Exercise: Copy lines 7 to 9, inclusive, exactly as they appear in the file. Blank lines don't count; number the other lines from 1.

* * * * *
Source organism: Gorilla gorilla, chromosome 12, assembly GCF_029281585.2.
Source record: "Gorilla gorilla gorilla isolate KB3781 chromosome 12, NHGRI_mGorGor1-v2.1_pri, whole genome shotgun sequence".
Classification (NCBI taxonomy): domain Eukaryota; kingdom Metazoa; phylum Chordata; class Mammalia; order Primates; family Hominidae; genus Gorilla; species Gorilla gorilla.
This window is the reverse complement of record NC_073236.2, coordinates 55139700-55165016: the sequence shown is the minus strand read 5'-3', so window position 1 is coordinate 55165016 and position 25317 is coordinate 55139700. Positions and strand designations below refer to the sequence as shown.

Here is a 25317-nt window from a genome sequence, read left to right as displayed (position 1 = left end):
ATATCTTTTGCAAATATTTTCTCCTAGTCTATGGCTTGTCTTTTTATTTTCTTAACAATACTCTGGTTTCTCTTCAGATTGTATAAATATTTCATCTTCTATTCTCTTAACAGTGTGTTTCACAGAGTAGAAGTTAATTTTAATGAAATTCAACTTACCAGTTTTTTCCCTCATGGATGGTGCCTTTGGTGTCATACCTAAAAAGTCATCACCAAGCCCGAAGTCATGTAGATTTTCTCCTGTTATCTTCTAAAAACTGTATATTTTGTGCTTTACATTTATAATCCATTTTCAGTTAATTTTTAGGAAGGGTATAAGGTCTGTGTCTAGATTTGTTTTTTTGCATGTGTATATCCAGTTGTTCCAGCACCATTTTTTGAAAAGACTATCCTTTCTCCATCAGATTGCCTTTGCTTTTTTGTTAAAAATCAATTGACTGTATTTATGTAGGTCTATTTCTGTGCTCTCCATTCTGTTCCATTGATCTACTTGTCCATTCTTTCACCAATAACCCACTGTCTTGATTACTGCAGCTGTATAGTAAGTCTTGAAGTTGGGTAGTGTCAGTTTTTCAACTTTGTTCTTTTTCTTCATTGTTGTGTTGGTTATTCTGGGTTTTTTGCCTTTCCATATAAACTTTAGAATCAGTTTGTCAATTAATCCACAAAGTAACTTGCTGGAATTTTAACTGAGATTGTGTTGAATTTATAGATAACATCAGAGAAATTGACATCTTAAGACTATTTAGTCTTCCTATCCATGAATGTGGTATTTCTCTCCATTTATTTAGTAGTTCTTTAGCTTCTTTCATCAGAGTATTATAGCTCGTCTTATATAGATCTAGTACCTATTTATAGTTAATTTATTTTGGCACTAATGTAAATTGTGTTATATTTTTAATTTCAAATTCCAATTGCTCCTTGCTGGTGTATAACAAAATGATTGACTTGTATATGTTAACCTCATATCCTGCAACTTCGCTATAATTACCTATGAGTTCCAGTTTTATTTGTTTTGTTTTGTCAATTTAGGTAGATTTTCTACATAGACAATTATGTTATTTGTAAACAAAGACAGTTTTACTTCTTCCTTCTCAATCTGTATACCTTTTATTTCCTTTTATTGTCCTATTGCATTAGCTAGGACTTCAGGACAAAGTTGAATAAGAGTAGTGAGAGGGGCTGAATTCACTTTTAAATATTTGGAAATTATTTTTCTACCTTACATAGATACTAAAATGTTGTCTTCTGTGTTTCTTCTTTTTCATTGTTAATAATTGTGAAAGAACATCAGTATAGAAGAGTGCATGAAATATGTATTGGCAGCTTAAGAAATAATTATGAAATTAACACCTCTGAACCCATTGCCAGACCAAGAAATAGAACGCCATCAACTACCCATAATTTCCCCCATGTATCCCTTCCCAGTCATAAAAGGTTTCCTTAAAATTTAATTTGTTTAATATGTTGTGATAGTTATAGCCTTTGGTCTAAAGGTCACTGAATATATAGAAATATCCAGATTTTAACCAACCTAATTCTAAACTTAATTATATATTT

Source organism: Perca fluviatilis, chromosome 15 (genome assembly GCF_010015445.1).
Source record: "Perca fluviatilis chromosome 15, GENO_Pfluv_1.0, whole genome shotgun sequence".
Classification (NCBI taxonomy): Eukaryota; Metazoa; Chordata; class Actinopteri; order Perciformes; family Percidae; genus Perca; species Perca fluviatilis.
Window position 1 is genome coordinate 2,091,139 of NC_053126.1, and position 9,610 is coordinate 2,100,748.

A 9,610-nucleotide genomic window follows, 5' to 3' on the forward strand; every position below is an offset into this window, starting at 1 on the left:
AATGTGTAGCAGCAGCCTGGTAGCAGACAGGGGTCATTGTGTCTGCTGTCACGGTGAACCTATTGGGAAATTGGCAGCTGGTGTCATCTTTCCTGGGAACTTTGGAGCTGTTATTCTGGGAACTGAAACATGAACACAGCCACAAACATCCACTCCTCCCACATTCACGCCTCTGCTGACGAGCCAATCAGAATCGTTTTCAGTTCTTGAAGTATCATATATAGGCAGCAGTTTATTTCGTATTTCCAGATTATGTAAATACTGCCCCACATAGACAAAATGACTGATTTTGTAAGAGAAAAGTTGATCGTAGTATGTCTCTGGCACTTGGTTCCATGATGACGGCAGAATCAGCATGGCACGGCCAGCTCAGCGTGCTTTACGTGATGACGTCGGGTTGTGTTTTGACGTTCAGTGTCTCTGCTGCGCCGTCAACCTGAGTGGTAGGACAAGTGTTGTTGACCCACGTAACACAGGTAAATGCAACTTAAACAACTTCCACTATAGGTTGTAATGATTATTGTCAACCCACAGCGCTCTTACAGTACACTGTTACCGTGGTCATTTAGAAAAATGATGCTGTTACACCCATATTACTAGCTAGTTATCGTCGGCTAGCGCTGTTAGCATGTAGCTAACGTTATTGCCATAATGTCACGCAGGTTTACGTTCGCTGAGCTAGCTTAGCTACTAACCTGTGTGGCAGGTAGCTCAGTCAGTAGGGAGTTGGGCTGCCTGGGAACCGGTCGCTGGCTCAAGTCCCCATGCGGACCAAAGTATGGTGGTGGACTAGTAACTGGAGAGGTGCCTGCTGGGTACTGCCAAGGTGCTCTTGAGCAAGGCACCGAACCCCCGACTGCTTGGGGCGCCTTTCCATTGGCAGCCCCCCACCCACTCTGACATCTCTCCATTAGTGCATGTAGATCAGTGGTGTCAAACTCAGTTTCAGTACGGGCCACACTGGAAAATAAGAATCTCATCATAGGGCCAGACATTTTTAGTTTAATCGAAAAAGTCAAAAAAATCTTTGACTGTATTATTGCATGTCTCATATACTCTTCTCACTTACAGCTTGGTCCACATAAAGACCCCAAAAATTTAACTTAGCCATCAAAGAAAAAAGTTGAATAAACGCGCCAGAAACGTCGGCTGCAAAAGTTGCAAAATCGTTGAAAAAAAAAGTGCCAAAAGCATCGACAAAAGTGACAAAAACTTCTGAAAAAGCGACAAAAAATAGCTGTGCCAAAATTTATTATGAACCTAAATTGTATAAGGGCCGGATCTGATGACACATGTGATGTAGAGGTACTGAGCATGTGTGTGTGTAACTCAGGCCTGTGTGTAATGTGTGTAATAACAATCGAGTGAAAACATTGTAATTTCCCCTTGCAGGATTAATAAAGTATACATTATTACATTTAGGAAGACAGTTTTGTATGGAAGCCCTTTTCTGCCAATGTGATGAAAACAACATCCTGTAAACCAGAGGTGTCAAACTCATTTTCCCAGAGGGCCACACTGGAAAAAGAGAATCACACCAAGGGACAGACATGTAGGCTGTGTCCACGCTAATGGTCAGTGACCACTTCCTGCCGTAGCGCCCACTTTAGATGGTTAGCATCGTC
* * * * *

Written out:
Source organism: Perca fluviatilis, chromosome 15 (genome assembly GCF_010015445.1).
Source record: "Perca fluviatilis chromosome 15, GENO_Pfluv_1.0, whole genome shotgun sequence".
Classification (NCBI taxonomy): Eukaryota; Metazoa; Chordata; class Actinopteri; order Perciformes; family Percidae; genus Perca; species Perca fluviatilis.